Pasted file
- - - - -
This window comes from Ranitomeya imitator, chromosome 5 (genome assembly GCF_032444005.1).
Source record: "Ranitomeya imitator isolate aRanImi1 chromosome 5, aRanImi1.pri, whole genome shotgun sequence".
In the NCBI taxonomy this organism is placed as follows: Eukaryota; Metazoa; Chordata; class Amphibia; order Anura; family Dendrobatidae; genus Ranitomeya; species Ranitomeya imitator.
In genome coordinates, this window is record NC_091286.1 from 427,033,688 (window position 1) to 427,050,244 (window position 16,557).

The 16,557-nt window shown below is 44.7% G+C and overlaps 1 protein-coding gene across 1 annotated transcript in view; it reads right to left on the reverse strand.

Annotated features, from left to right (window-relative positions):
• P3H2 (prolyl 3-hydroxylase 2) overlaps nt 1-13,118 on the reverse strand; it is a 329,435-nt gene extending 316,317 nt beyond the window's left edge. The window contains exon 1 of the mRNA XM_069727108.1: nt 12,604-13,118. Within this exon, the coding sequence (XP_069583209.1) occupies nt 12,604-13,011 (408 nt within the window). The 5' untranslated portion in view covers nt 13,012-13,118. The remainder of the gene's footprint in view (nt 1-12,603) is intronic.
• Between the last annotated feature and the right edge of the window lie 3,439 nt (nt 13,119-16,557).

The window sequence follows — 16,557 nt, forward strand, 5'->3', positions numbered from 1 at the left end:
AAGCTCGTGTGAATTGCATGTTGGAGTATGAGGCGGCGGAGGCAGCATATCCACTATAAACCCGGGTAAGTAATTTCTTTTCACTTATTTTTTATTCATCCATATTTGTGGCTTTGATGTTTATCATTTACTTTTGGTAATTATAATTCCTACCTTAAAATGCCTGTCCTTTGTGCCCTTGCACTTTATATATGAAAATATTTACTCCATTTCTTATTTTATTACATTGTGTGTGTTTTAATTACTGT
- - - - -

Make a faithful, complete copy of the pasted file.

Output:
This window comes from Ranitomeya imitator, chromosome 5 (genome assembly GCF_032444005.1).
Source record: "Ranitomeya imitator isolate aRanImi1 chromosome 5, aRanImi1.pri, whole genome shotgun sequence".
In the NCBI taxonomy this organism is placed as follows: Eukaryota; Metazoa; Chordata; class Amphibia; order Anura; family Dendrobatidae; genus Ranitomeya; species Ranitomeya imitator.
In genome coordinates, this window is record NC_091286.1 from 427,033,688 (window position 1) to 427,050,244 (window position 16,557).

The 16,557-nt window shown below is 44.7% G+C and overlaps 1 protein-coding gene across 1 annotated transcript in view; it reads right to left on the reverse strand.

Annotated features, from left to right (window-relative positions):
• P3H2 (prolyl 3-hydroxylase 2) overlaps nt 1-13,118 on the reverse strand; it is a 329,435-nt gene extending 316,317 nt beyond the window's left edge. The window contains exon 1 of the mRNA XM_069727108.1: nt 12,604-13,118. Within this exon, the coding sequence (XP_069583209.1) occupies nt 12,604-13,011 (408 nt within the window). The 5' untranslated portion in view covers nt 13,012-13,118. The remainder of the gene's footprint in view (nt 1-12,603) is intronic.
• Between the last annotated feature and the right edge of the window lie 3,439 nt (nt 13,119-16,557).

The window sequence follows — 16,557 nt, forward strand, 5'->3', positions numbered from 1 at the left end:
AAGCTCGTGTGAATTGCATGTTGGAGTATGAGGCGGCGGAGGCAGCATATCCACTATAAACCCGGGTAAGTAATTTCTTTTCACTTATTTTTTATTCATCCATATTTGTGGCTTTGATGTTTATCATTTACTTTTGGTAATTATAATTCCTACCTTAAAATGCCTGTCCTTTGTGCCCTTGCACTTTATATATGAAAATATTTACTCCATTTCTTATTTTATTACATTGTGTGTGTTTTAATTACTGT